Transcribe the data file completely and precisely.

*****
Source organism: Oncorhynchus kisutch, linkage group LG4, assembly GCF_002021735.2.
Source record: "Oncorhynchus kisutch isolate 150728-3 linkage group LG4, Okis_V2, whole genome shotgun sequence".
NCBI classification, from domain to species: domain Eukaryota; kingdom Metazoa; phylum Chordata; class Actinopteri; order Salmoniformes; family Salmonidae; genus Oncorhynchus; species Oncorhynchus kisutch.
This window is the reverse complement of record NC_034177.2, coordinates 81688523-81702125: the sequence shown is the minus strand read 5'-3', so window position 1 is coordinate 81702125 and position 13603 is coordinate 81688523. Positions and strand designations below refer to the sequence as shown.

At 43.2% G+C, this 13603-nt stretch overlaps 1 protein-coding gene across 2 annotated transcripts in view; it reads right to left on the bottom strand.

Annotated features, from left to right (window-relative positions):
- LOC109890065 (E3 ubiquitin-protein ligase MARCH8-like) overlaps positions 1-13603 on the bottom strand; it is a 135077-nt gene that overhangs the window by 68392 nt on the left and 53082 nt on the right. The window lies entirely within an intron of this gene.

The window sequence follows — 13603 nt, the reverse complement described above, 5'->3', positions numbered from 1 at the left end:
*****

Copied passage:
Source organism: Oncorhynchus kisutch, linkage group LG4, assembly GCF_002021735.2.
Source record: "Oncorhynchus kisutch isolate 150728-3 linkage group LG4, Okis_V2, whole genome shotgun sequence".
NCBI classification, from domain to species: domain Eukaryota; kingdom Metazoa; phylum Chordata; class Actinopteri; order Salmoniformes; family Salmonidae; genus Oncorhynchus; species Oncorhynchus kisutch.
This window is the reverse complement of record NC_034177.2, coordinates 81688523-81702125: the sequence shown is the minus strand read 5'-3', so window position 1 is coordinate 81702125 and position 13603 is coordinate 81688523. Positions and strand designations below refer to the sequence as shown.

At 43.2% G+C, this 13603-nt stretch overlaps 1 protein-coding gene across 2 annotated transcripts in view; it reads right to left on the bottom strand.

Annotated features, from left to right (window-relative positions):
- LOC109890065 (E3 ubiquitin-protein ligase MARCH8-like) overlaps positions 1-13603 on the bottom strand; it is a 135077-nt gene that overhangs the window by 68392 nt on the left and 53082 nt on the right. The window lies entirely within an intron of this gene.

The window sequence follows — 13603 nt, the reverse complement described above, 5'->3', positions numbered from 1 at the left end: